Back to USA Today's
•It ignores the economic recovery. Most measures of economic health, while below levels of the booming 1990s, have been heading upward. The economy has added an impressive 1.2 million jobs since January, inflation rose a modest 2% over the past year, and wages are picking up.
Economists will tell you that the economy needs to produce 175,000 jobs just to keep up with population growth. So in five months (June figures aren't out yet), that would equal 875,000 jobs. The Bush "recovery," with all the bells and whistles thrown into it to get it chugging, has barely outpaced that figure. And that's the best this economy has provided. Bush promised 6 million new jobs from his second tax cut stimulus package -- the one that came after 9/11 and after the dot-com crash. Even with the recent job creation, the nation has lost about 1 million jobs since that stimulus was passed -- putting Bush only 7 million jobs off the pace he promised.
Meanwhile, while inflation has been low under Bush, it was up 0.6% in May, and is on pace to be up significantly in 2004 (when compared with 2003) -- the effect of higher gas, milk, meat and other price increases. Wage growth may be picking up, but it's not keeping pace with what you would expect in a normal economic recovery.
•It overstates the nation's "misery ." The traditional misery index is a respectable 7.8% so far this year. That compares with a high of 20.6% in 1980 and a low of 6.1% in 1998. It has averaged 7.7% under Bush, lower than in any presidential term in the past 30 years, except for Bill Clinton's second.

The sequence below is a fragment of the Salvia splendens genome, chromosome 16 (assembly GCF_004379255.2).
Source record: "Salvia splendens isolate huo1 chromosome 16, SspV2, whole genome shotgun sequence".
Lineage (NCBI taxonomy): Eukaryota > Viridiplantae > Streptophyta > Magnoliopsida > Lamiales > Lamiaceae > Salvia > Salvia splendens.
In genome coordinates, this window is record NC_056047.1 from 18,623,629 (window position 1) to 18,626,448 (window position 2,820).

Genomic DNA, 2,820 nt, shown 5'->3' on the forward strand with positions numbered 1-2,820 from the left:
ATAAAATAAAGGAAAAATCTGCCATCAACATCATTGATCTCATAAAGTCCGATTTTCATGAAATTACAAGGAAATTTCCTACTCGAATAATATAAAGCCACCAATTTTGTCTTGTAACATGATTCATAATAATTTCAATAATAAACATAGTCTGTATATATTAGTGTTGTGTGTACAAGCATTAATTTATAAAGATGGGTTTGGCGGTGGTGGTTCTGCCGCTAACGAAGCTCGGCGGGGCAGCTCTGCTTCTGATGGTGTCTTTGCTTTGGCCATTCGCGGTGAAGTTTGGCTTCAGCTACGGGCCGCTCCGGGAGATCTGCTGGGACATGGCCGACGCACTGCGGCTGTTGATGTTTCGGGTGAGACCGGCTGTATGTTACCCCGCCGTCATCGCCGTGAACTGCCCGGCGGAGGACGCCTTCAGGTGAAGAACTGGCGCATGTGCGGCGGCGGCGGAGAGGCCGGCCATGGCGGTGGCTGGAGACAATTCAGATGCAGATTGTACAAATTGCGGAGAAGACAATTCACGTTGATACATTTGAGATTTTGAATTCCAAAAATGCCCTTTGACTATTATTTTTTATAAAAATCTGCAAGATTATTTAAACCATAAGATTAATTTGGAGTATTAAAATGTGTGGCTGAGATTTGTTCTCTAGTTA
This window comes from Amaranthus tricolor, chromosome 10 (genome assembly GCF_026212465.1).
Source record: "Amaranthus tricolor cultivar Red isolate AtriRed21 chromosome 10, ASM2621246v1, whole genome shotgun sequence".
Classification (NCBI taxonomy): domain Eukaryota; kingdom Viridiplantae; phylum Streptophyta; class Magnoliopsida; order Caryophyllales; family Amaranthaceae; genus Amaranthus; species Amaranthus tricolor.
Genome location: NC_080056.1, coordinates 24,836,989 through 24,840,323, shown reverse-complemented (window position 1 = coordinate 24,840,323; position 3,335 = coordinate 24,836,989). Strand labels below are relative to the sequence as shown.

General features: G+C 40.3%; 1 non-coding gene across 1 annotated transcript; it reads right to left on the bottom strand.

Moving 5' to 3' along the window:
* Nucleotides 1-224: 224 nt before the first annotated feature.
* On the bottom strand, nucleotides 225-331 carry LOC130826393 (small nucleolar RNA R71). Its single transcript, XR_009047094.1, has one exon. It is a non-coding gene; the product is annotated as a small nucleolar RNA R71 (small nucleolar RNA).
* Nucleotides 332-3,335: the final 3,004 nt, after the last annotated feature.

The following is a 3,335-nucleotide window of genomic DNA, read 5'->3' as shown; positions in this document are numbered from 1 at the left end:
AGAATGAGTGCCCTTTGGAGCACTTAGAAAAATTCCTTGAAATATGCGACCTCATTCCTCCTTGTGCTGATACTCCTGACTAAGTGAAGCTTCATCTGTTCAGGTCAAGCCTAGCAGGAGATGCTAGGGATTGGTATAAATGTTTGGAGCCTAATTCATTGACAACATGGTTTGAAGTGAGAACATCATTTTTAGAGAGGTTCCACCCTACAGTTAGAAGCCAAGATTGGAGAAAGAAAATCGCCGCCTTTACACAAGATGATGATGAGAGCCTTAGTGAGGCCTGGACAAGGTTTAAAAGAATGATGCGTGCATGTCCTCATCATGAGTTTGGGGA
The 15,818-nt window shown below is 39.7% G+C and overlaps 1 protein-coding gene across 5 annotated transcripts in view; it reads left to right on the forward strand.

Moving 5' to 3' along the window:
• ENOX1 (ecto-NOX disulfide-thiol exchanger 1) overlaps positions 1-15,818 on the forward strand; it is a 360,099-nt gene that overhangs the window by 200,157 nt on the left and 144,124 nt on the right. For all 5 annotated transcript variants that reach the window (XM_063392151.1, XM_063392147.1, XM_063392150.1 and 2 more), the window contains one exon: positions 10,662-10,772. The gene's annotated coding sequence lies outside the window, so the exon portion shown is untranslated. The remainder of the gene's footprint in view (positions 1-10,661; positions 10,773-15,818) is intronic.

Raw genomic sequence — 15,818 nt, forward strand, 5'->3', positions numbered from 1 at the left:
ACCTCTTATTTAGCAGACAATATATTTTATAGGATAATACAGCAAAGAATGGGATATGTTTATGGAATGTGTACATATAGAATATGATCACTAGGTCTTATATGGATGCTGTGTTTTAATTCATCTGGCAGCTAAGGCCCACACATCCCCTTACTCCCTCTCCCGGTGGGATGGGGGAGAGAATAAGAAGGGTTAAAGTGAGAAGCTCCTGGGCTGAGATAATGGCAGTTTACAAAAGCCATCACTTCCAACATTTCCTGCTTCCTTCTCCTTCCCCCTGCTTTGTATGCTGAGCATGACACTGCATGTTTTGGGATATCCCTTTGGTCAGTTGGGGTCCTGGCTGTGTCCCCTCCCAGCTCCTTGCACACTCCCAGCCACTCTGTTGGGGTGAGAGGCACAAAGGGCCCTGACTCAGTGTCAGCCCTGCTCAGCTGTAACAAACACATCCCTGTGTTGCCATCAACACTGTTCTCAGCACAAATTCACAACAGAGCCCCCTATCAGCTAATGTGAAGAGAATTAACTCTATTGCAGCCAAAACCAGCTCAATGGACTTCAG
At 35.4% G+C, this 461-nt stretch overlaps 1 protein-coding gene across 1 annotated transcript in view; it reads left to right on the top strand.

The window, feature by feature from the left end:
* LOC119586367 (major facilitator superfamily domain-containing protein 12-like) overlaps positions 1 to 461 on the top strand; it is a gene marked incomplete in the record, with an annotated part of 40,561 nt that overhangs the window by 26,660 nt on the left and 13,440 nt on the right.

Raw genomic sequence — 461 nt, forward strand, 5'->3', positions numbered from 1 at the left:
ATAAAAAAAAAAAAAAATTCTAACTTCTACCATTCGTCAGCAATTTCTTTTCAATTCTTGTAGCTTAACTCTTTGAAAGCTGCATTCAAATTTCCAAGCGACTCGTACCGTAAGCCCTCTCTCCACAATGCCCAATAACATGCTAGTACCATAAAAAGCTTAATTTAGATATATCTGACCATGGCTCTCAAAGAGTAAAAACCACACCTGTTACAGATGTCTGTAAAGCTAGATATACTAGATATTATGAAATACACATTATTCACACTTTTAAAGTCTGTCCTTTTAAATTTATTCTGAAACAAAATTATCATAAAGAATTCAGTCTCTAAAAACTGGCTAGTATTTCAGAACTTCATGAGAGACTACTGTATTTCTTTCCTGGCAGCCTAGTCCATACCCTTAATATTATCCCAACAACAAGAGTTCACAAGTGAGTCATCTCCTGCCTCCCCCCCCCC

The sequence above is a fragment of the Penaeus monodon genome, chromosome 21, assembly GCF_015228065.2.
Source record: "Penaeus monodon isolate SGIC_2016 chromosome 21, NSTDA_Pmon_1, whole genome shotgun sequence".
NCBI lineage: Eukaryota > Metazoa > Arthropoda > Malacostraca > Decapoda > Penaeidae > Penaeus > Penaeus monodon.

Think about this statement -- Bush has done better than any president except Bill Clinton in his second term? So, things have gotten worse in the past four years! But Kerry is wrong to suggest that?
Kerry's supporters say his index taps into the anxiety average Americans feel. "If anything at all goes wrong — an illness or temporary layoff — most families can't pay the bills, and they risk everything they've built and saved for," the candidate said last week. Those fears are felt by many workers, particularly in the nation's industrial Midwest, where economic gains have been uneven. But they don't compare with the anxieties sparked by runaway inflation in the 1970s or worse recessions in the 1980s and early '90s.
So it's wrong for people to feel the economy is worse now than under Clinton's second term, and instead they should feel better because things are not as bad as they were in the 1970s?
If USA Today
-- or the conservatives it agrees with -- want to say the economy is getting better, that's a point to debate. I'm sure even Democrats would agree things are modestly better than a year ago or certainly after 9/11. But should we only look at this month's data, or 2004 data? Shouldn't we elect a president based on what was done over the entire presidency?
Bush-Cheney scold Kerry for looking backward instead of looking forward. They call him a pessimist, and portray Bush as an optimist.
The more accurate way to look at it is that Kerry is willing to acknowledge problems in the economy, and if elected, do something about those problems. Bush wants Americans to ignore their own economic interests, look the other way when their children's tuition rises or gas breaks $2/gallon, and passively agree with the administration that things are rosy.
I just have to believe the American people are smarter than that.